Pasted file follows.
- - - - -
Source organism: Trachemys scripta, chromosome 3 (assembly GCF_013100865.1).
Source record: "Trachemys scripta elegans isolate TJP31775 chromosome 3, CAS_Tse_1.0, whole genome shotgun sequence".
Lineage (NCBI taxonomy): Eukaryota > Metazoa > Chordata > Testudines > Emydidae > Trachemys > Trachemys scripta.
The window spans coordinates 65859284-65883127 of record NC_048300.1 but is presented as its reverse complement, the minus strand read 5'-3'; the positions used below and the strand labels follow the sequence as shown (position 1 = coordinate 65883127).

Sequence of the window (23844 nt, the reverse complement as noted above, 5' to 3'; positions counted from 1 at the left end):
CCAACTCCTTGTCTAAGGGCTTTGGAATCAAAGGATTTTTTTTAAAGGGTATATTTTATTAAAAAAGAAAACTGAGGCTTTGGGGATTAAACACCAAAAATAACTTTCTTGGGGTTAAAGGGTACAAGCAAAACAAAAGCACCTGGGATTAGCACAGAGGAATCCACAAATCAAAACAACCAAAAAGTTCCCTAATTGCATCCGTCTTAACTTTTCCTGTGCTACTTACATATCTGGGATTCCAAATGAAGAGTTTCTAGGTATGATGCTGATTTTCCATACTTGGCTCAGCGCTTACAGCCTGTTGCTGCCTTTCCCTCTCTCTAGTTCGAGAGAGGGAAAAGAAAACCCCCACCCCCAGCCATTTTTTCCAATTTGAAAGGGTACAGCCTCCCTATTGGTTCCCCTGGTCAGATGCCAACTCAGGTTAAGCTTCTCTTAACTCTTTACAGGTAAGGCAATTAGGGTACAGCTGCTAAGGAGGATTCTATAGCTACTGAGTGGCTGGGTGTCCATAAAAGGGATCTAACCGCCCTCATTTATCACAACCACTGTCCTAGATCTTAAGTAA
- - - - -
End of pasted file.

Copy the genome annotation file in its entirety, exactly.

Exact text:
Source organism: Trachemys scripta, chromosome 3 (assembly GCF_013100865.1).
Source record: "Trachemys scripta elegans isolate TJP31775 chromosome 3, CAS_Tse_1.0, whole genome shotgun sequence".
Lineage (NCBI taxonomy): Eukaryota > Metazoa > Chordata > Testudines > Emydidae > Trachemys > Trachemys scripta.
The window spans coordinates 65859284-65883127 of record NC_048300.1 but is presented as its reverse complement, the minus strand read 5'-3'; the positions used below and the strand labels follow the sequence as shown (position 1 = coordinate 65883127).

Sequence of the window (23844 nt, the reverse complement as noted above, 5' to 3'; positions counted from 1 at the left end):
CCAACTCCTTGTCTAAGGGCTTTGGAATCAAAGGATTTTTTTTAAAGGGTATATTTTATTAAAAAAGAAAACTGAGGCTTTGGGGATTAAACACCAAAAATAACTTTCTTGGGGTTAAAGGGTACAAGCAAAACAAAAGCACCTGGGATTAGCACAGAGGAATCCACAAATCAAAACAACCAAAAAGTTCCCTAATTGCATCCGTCTTAACTTTTCCTGTGCTACTTACATATCTGGGATTCCAAATGAAGAGTTTCTAGGTATGATGCTGATTTTCCATACTTGGCTCAGCGCTTACAGCCTGTTGCTGCCTTTCCCTCTCTCTAGTTCGAGAGAGGGAAAAGAAAACCCCCACCCCCAGCCATTTTTTCCAATTTGAAAGGGTACAGCCTCCCTATTGGTTCCCCTGGTCAGATGCCAACTCAGGTTAAGCTTCTCTTAACTCTTTACAGGTAAGGCAATTAGGGTACAGCTGCTAAGGAGGATTCTATAGCTACTGAGTGGCTGGGTGTCCATAAAAGGGATCTAACCGCCCTCATTTATCACAACCACTGTCCTAGATCTTAAGTAA